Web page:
Move aimed to help firm to compete with ABB, GE, Siemens in new field
The China arm of Schneider Electric, the Rueil-Malmaison, France-headquartered company, is seeking to collaborate with various businesses in Shanghai to integrate the internet of things, or IoT, into traditional industries.[Special Coverage]
John Tuccillo, senior vice-president, industry and government affairs at Schneider Electric, believes the IoT can be used in different industries as part of digitalization of manufacturing.
The IoT can be described as a network of devices, vehicles, buildings and other objects that contain software or sensors that allow them to connect and exchange data.
"The application of the IoT will push not only the manufacturing industry ahead but other related fields, such as sewage disposal, healthcare, transportation and energy," said Tuccillo.
"Making different systems function together is what makes the IoT different to the internet of consumption. The IoT not only makes manufacturing more automatic but connects different systems."
Eager to compete with other established rivals such as Swiss company ABB Group, the US-based General Electric and Germany's Siemens AG in the same field, the company promoted EcoStruxure, its open, interoperable, IoT-enabled system architecture in Shanghai last month.
EcoStruxure has been already adopted by China Baosteel Group, one of China's largest steel producers by output. It helps Baosteel to increase safety of operators and non-operators in the workshop and improve productivity. Daily output will likely increase 15 to 30 percent to reach up to 10,500 tons.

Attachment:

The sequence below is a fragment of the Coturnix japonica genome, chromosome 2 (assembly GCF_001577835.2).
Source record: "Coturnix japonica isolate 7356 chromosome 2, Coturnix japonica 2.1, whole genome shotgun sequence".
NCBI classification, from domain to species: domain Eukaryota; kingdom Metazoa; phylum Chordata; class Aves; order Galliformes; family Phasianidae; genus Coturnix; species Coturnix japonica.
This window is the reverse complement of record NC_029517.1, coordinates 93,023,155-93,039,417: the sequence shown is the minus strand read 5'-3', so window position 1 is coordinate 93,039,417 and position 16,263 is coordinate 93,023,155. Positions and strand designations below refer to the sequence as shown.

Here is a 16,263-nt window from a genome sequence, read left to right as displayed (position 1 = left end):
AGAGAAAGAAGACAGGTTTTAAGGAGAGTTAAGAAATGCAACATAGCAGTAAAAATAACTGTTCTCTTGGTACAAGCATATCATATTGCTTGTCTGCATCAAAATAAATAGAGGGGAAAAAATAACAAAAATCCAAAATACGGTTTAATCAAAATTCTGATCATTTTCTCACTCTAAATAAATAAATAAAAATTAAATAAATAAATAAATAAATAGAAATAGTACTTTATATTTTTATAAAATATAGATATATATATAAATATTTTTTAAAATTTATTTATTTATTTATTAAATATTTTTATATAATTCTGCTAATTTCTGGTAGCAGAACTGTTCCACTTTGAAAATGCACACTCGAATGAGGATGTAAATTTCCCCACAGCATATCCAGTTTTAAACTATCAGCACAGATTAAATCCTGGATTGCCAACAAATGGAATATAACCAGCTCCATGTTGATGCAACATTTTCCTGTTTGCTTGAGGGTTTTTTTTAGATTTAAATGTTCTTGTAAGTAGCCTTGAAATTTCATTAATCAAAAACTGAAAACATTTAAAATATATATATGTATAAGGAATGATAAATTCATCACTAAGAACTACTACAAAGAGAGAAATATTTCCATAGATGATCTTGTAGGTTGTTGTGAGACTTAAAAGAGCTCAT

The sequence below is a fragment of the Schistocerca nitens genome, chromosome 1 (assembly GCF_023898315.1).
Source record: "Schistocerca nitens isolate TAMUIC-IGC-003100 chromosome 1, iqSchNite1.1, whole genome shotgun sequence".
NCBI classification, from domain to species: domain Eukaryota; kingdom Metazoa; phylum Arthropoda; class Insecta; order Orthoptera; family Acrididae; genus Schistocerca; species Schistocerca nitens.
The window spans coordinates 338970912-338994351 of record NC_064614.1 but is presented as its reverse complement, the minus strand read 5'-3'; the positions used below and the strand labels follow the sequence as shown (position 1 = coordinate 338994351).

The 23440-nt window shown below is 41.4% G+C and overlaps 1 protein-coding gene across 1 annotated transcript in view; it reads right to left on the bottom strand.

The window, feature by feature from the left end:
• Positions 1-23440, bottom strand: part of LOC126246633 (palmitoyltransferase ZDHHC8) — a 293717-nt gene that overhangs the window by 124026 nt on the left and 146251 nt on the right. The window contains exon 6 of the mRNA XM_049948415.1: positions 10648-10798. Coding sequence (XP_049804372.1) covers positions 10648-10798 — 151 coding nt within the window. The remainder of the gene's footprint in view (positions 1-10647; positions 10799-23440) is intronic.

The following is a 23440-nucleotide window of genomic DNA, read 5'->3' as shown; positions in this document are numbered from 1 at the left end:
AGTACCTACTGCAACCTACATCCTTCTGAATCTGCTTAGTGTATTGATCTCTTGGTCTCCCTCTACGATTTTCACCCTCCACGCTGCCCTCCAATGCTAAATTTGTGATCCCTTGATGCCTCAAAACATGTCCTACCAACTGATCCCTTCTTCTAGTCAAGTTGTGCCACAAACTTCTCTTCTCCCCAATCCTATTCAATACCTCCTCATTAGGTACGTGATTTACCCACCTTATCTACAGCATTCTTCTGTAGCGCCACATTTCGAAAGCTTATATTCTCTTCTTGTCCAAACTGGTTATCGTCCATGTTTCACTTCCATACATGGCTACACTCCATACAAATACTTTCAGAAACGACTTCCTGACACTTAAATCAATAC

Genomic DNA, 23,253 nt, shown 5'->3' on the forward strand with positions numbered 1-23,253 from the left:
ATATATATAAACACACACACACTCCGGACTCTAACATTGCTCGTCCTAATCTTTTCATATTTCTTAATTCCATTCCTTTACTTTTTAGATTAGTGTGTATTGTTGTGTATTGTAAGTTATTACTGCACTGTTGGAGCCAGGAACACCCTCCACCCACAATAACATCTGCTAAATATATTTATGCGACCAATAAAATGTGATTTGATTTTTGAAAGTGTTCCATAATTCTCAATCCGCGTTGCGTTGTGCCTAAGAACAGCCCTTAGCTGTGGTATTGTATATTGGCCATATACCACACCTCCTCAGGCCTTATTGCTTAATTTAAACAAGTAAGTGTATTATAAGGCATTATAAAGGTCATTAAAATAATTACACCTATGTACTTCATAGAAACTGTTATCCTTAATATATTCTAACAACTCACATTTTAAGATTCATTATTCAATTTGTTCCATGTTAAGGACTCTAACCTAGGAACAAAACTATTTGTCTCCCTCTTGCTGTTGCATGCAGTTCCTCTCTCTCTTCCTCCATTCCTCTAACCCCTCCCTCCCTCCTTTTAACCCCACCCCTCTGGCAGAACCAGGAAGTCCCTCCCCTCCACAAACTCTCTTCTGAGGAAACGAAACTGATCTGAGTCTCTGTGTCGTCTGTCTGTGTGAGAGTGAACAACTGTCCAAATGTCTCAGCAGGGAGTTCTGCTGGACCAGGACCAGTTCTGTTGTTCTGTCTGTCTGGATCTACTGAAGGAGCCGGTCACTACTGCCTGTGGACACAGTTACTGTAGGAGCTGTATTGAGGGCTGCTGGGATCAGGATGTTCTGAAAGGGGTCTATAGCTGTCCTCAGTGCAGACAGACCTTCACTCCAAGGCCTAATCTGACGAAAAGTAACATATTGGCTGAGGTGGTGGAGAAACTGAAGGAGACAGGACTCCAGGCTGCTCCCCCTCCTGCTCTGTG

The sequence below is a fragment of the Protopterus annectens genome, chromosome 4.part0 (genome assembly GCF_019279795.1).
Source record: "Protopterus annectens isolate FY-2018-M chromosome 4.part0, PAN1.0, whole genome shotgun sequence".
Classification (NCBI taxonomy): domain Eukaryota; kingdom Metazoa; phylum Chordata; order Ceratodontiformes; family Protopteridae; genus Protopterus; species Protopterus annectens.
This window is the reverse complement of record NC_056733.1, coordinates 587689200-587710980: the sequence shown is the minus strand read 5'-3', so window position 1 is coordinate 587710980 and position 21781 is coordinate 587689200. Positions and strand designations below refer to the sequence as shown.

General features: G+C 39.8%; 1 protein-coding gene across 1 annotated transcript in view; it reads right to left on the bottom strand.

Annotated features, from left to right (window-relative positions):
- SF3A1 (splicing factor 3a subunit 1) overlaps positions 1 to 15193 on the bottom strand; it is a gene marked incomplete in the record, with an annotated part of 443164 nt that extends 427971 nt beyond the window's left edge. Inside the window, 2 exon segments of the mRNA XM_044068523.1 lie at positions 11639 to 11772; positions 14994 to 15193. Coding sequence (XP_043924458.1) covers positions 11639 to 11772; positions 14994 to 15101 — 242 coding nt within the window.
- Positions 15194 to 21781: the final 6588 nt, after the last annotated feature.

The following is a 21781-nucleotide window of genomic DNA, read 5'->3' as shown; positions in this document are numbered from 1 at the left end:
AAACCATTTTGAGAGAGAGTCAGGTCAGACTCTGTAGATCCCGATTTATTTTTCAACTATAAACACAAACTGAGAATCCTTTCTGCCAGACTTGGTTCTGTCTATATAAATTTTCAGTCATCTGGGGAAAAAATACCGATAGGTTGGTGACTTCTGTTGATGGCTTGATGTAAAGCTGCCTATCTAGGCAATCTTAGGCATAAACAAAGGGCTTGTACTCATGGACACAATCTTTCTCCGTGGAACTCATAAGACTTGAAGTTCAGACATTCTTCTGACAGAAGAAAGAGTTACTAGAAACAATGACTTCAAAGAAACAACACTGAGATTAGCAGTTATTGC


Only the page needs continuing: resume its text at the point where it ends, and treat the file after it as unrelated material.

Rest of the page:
Schneider Electric now earns 45 percent of its revenue through the IoT.
The platform combines operational technology and information technology into one management interface. Users can easily access the system to practise various complex operations.
The whole procedure is as simple as tapping smartphone apps. "It's like an industrialized Android system," said Ma Yue, senior vice-president, industry business, Schneider Electric China, the company's local arm.
The system also creates a centralized multi-user collaboration platform, which allows itself to maintain configuration, administration and deployment locally or remotely.
Combined with its sustainable design, the system can make a company a consumer of its own byproducts.
The company currently has more than 700 researchers in China. The average time they take to bring a new product to market is 18 to 24 months.
The company's China operation employs 26,000 staff across 26 factories, eight logistics centers, three research and development offices, five branches and 40 regional offices.
China is also the second-largest market for Schneider Electric and the largest market of industrial automation, ahead of the US.
"We've set a long-term goal to sell one-fourth of our products in the Chinese market and the rest to global markets. China's Belt and Road Initiative is encouraging us to deploy more resources in China and other related markets," said Ma.
Schneider Electric's technology prowess flows from its investment (5 percent of its revenue) in R&D. For that, it has established five regional research centers worldwide: in France, the United States, China, India and Mexico, respectively.
"China's growing demand for high-value products, especially automobiles, and home-related services, offers many growth points," said Sun Fuquan, a researcher at the Chinese Academy of Science and Technology for Development in Beijing.
Chen Bin, executive vice-president of the China Machinery Industry Federation, said China is making progress on the path to becoming an advanced and competitive economy, but it will take time for the required changes to have an impact on industry.
Patience and consistency will be required, as well as continuous reforms along the way, he said.